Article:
Business Barometer® Small business confidence continues to fall in June
Toronto, July 4, 2012 – Confidence among Canada’s small- and medium-size businesses continued to fall in June, according to the Canadian Federation of Independent Business (CFIB). The Business Barometer® index dropped from 64.8 in May to 62.1, essentially wiping out the gains made since last summer when major concerns about Europe’s debt situation had burst open.
“The weight of concern over the prospects for world economies continues to push business confidence down in Canada,” said Ted Mallett, CFIB’s chief economist and vice-president. “If there is any good news, it is that our numbers suggest the economy is still growing, albeit at a slow pace.”
Business owners in Alberta (73.3) and Saskatchewan (72.5) have collectively been the most optimistic in Canada for 11 consecutive months, while entrepreneurs in Manitoba (65.9), New Brunswick (65.7) and British Columbia (65.6) are comfortably above the national average, and those in Newfoundland and Labrador (61.3) are close to average. Optimism is lagging in Ontario (60.7), Quebec (59.7), Prince Edward Island (59.5) and Nova Scotia (56.4).
“Insufficient customer demand was the most commonly cited constraint on business performance, although concerns about customer demand have gradually trended downward in 2012,” added Mallett. “Meanwhile, concerns over shortages of working capital have increased slightly through the year, and about one business in four appears to have significant difficulties in finding necessary credit.”
Declining confidence is prompting business owners to become more conservative in their hiring plans: 15 per cent of business owners expect to increase full-time staffing levels in the next three to four months (compared to 21 per cent who said the same in May), while 12 per cent said they will cut back (versus 10 per cent in May). Overall, 40 per cent of business owners described their state of business to be in “good” shape, about three-times the 12 per cent who said their state of business is “bad.”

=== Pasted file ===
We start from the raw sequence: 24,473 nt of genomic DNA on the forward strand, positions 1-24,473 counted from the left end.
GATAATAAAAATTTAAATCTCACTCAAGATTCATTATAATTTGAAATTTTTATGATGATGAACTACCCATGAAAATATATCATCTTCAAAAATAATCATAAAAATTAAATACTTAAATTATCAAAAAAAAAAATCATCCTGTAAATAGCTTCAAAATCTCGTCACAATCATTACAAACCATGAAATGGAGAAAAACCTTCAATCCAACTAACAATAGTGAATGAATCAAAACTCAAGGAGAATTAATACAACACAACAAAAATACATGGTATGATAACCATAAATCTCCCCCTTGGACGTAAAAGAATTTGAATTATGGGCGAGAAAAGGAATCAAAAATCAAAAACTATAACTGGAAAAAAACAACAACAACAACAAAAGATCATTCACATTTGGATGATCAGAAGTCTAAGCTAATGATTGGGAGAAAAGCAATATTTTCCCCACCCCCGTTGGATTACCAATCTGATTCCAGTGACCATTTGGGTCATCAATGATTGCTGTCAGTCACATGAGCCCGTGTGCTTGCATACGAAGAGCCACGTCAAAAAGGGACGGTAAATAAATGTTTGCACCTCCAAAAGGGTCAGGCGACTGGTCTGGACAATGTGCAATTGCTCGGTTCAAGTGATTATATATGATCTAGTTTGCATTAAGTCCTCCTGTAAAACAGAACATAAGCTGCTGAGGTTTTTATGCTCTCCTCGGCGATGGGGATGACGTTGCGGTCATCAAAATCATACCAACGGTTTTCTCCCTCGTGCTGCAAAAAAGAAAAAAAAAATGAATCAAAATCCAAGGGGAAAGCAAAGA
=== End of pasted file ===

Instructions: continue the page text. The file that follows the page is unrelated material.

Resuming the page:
Measured on a scale of 0 and 100, an index level above 50 means owners expecting their businesses’ performance to be stronger in the next year outnumber those expecting weaker performance. According to past results, index levels normally range between 65 and 70 when the economy is growing at its potential. The June 2012 findings are based on 748 responses, collected from a stratified random sample of CFIB members, to a controlled-access web survey. Findings are statistically accurate to +/- 3.6 per cent 19 times in 20.
For more information or to arrange an interview with Ted Mallett, contact Meghan Carrington at 416 222-8022 or email email@example.com
As Canada’s largest association of small- and medium-sized businesses, CFIB is Powered by Entrepreneurs™. Established in 1971, CFIB takes direction from more than 109,000 members in every sector nationwide, giving independent business a strong and influential voice at all levels of government and helping to grow the economy.